MSHA members in action.

MSHA Fall Convention

 

The goal of the MSHA Fall Convention is to provide a networking and educational opportunity for SLPs and AUDs in Montana and surrounding states. This year our annual conference theme is Creating Communication Connections. Convention dates are October 18th – 20th, 2018 and will be located at Helena, Montana’s Delta Hotels by Marriott Helena Colonial (Previously Radisson Colonial Inn).  The reservations number is (406) 443-2100.

LODGING: Delta Hotels by Marriott Helena Colonial  

  • 2301 Colonial Drive, Helena, MT
  • Phone: 406-443-2100
  • Discounted lodging starting at $129 per nite. Last day to book @ reduced rate is 9/16/18
  • Be sure to mention: MT Speech/Language Hearing Association

CONTINUING EDUCATION:This conference is offered for up to 1.95 ASHA CEUs (Intermediate level, Professional area)

Schedule at a Glance

  • MSHA Board Meeting begins Wednesday @ 4:00 pm
  • Join us for the President’s Reception Wednesday @ 7:00pm
  • Yoga with Ashley early morning Thursday and Friday
  • Music with Bruce Anfinson Thursday evening following poster sessions. Read more about Bruce Here.
  • MSHA Business and Awards Meeting with Lunch on Thursday!
  • Round Table Discussions and MAG Luncheon during lunch on Friday.
  • Tickets will be available for the Distillery Tasting on Friday night!
  • Bring gently used materials no longer used to share with students

See the conference schedule here: MSHA 2018 Conference Schedule

Register for Fall Convention

PLEASE FILL OUT FORM AND MAIL IN OR FILL OUT ONLINE REGISTRATION

MSHA Registration Form

Mail to MSHA at PO Box 1065; Glasgow, MT 59230

Thursday-Speaker Information

Students First: The role of related service professionals in Special Education Advocacy 

This session will examine the role of related service professionals in advocating for and delivering a free appropriate public education (FAPE) to students with disabilities in K-12 public schools.  The session begins by understanding special education as a fundamental civil rights issue and then turns to a provide a broad overview of the legal requirements regarding the delivery of related services as an essential component of FAPE.  The session concludes by exploring the power and capacity of related service professionals to successfully advocate for the the application of research-based interventions implemented with fidelity in K-12 public schools.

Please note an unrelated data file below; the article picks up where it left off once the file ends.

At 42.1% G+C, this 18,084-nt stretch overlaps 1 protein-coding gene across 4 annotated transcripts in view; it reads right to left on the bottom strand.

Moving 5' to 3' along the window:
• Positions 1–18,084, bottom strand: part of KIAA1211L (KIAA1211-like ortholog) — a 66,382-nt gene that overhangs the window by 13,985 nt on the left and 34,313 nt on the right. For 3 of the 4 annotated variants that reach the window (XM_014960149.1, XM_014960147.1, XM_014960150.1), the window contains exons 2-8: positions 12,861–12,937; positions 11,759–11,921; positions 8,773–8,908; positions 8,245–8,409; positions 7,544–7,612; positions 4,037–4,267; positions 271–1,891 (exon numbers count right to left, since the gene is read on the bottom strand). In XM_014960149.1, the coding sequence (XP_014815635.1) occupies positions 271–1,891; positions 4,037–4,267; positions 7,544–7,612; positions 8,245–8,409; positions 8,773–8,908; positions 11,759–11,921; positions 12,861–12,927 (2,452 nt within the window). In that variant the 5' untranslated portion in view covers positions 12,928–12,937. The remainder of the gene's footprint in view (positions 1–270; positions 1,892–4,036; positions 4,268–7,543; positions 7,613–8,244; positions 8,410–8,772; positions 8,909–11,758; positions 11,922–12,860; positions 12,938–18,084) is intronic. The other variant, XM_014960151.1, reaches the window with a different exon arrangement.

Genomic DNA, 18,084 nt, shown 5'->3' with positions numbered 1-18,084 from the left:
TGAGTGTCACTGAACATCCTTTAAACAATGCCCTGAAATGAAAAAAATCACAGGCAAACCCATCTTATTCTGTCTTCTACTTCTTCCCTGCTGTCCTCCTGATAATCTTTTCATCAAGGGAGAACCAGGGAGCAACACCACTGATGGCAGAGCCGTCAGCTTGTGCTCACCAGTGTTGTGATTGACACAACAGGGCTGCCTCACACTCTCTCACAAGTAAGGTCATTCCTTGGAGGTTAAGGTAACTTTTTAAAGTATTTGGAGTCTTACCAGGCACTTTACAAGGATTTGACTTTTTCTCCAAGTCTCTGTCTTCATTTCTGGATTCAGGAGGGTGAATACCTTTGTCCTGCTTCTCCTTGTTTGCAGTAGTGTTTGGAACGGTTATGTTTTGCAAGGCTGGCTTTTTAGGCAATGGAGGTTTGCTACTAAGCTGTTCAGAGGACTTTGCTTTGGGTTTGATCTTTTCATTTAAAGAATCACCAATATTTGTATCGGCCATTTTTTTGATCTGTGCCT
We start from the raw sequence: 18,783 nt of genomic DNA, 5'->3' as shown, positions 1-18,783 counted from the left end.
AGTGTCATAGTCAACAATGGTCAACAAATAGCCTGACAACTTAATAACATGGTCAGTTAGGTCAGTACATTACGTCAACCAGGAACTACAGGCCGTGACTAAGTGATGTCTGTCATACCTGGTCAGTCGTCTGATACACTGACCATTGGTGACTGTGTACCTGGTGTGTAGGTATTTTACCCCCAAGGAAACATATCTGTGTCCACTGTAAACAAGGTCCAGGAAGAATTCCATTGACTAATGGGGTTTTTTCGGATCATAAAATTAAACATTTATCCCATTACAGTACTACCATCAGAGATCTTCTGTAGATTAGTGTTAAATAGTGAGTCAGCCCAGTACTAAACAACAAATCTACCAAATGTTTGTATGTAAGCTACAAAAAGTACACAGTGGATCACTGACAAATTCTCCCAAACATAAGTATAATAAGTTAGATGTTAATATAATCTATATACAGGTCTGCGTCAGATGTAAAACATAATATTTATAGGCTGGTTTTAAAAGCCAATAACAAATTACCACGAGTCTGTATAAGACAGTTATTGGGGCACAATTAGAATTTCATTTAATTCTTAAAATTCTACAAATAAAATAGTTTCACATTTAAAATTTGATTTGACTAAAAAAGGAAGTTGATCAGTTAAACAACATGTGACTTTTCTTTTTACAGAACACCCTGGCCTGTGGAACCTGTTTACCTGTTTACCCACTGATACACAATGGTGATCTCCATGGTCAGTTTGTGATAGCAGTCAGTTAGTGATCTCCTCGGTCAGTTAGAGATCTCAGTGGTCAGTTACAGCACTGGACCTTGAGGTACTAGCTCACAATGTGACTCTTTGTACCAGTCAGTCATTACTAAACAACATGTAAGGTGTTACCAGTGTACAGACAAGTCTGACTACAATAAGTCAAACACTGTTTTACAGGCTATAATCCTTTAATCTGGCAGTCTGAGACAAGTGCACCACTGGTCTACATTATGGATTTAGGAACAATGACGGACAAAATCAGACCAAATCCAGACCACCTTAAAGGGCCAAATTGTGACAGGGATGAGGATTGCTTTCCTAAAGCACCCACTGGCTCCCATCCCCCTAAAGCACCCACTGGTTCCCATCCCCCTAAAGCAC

Learner Outcomes:

  1. Understand special education in the context of the civil rights of students with disabilities;
  2. Understand, in broad overview, the key substantive requirements of the Individuals with Disabilities Education Act (IDEA); Section 504 or the Rehabilitation Act of 1973 (Section 504); and Title II of the Americans with Disabilities Act (ADA) as they relate to K-12 public school students;
  3. Understand the role of related services professionals in advocating for and providing students with disabilities a free appropriate public education (FAPE) under IDEA through the application of research-based interventions implemented with fidelity in K-12 public schools.

Speaker Bio: Tal Goldin is a civil rights attorney at Disability Rights Montana (DRM) where he supervises the Education Unit, focusing on the civil rights of students with disabilities in K-12 public schools.  DRM is Montana’s federally mandated protection and advocacy organization with the mission of protecting the civil, human and legal rights of individuals with disabilities.  Tal is also an adjunct professor of Special Education, Law, Policy and Practice at the Phyllis J. Washington College of Education and Human Sciences of the University of Montana, Missoula.

Tal is a graduate of the State University of New York, Purchase College (cum laude) and the University of Montana School of Law (UMSL), where he served on the Jessup International Law Moot Court team twice, the ABA Client Counseling Team, the Student Bar Association, and was a graduate teaching assistant in U.S. Constitutional Law.   He frequently lectures in his practice areas and is a former adjunct professor at UMSL.  Tal is a member of the Order of Barristers, the Council of Parent Attorneys and Advocates, the National Association of Counsel for Children, the American Bar Association, the Montana Trial Lawyers Association, the Dispute Resolution Committee of the State Bar of Montana, and the Family Law Section of the State Bar of Montana.  He is a past president of the Western Montana Bar Association and a 2013 fellow of the New Leader’s Council.  Tal is licensed to practice law in Montana and Washington State.  In his former career, Tal was a set designer, production designer, and art director for Broadway, off-Broadway, and regional theatre; television; film; and live events.

Tal Goldin  has no Financial or Non-Financial disclosures to declare.

Throw me a LINE Throw me a SIGN Kitty Griffin, Leann Goss & Brenna Herlson

For the first time, professionals promoting Listening and Spoken Language (LSL) techniques and professionals using sign language will be sharing the topic of CREATING COMMUNICATION CONNECTIONS.

State of the Heart Therapy, Inc. and Montana School for the Deaf and Blind will team up in a very unique way.  Participants will learn practical strategies or use in therapy and when consulting with families whose children have speech and language disorders.  Participants will also learn everyday sign language for use at home, clinic and school.  Games and activities will be shared to get you the BASICS FAST!  Get ready to sign, laugh and leave this presentation with a heart full of practical skills!

Learner Outcomes:

  1. Participants will learn the manual alphabet and demonstrate skill in fingerspelling/reading 30-40 single words.